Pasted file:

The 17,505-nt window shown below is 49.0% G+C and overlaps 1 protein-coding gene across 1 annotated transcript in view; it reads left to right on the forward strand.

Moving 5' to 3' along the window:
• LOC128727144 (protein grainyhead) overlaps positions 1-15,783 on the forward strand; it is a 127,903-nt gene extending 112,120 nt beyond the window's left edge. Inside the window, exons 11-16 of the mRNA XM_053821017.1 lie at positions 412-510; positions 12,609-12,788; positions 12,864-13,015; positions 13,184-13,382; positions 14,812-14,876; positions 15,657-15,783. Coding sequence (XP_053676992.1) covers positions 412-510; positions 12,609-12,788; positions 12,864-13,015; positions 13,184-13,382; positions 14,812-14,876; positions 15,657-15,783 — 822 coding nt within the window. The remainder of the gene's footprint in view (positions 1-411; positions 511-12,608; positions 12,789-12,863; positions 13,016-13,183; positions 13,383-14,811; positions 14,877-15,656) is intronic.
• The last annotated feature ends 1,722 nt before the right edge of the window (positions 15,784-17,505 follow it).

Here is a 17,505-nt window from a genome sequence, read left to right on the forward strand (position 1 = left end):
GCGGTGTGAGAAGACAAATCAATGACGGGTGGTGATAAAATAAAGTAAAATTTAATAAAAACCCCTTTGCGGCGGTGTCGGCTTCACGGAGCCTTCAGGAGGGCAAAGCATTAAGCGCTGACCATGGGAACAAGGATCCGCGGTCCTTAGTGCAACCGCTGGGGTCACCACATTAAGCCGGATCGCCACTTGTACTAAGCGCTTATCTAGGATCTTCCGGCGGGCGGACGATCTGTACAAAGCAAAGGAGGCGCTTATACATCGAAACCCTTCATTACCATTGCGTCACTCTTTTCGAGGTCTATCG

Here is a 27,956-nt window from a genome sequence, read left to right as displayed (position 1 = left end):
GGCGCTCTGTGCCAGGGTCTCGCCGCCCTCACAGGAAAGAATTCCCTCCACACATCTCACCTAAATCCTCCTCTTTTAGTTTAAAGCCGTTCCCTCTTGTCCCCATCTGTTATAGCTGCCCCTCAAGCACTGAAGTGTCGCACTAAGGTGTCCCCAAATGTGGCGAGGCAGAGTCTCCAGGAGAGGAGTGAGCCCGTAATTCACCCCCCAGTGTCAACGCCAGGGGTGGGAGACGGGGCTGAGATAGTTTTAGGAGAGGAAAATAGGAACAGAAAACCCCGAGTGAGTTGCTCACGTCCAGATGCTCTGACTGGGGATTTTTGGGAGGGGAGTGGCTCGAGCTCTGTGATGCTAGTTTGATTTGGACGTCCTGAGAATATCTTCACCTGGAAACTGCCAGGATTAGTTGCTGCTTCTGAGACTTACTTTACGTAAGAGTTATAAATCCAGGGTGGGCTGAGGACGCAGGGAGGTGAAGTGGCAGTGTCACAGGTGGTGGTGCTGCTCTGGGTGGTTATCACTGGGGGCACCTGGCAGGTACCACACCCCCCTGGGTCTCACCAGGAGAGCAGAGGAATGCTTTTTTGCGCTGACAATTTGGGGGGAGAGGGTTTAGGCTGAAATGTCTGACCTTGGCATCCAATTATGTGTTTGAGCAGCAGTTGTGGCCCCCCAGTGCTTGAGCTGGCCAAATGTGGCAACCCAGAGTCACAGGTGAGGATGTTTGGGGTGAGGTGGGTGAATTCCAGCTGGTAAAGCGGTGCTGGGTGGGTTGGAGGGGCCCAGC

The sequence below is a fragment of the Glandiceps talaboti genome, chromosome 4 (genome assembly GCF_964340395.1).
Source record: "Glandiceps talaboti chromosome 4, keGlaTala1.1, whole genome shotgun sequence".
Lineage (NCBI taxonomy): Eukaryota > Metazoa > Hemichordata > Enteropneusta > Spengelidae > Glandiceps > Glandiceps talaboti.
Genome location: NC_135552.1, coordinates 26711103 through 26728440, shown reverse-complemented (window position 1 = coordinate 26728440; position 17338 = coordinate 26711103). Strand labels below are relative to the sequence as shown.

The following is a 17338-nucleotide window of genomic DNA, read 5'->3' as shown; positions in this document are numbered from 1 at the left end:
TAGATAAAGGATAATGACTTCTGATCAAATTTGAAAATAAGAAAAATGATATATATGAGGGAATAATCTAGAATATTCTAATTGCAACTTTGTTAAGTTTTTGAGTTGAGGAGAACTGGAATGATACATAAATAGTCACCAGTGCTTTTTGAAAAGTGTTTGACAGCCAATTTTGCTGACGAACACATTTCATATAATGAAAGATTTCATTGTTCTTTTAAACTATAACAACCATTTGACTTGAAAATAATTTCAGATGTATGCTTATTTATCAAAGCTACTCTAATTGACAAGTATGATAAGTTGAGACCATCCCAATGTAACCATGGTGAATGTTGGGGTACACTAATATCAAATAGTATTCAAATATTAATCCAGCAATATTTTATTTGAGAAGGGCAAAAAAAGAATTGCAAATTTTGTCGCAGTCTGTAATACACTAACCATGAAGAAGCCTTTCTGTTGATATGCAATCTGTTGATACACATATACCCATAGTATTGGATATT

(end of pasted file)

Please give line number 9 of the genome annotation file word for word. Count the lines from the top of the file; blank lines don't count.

The sequence below is a fragment of the Glandiceps talaboti genome, chromosome 4 (genome assembly GCF_964340395.1).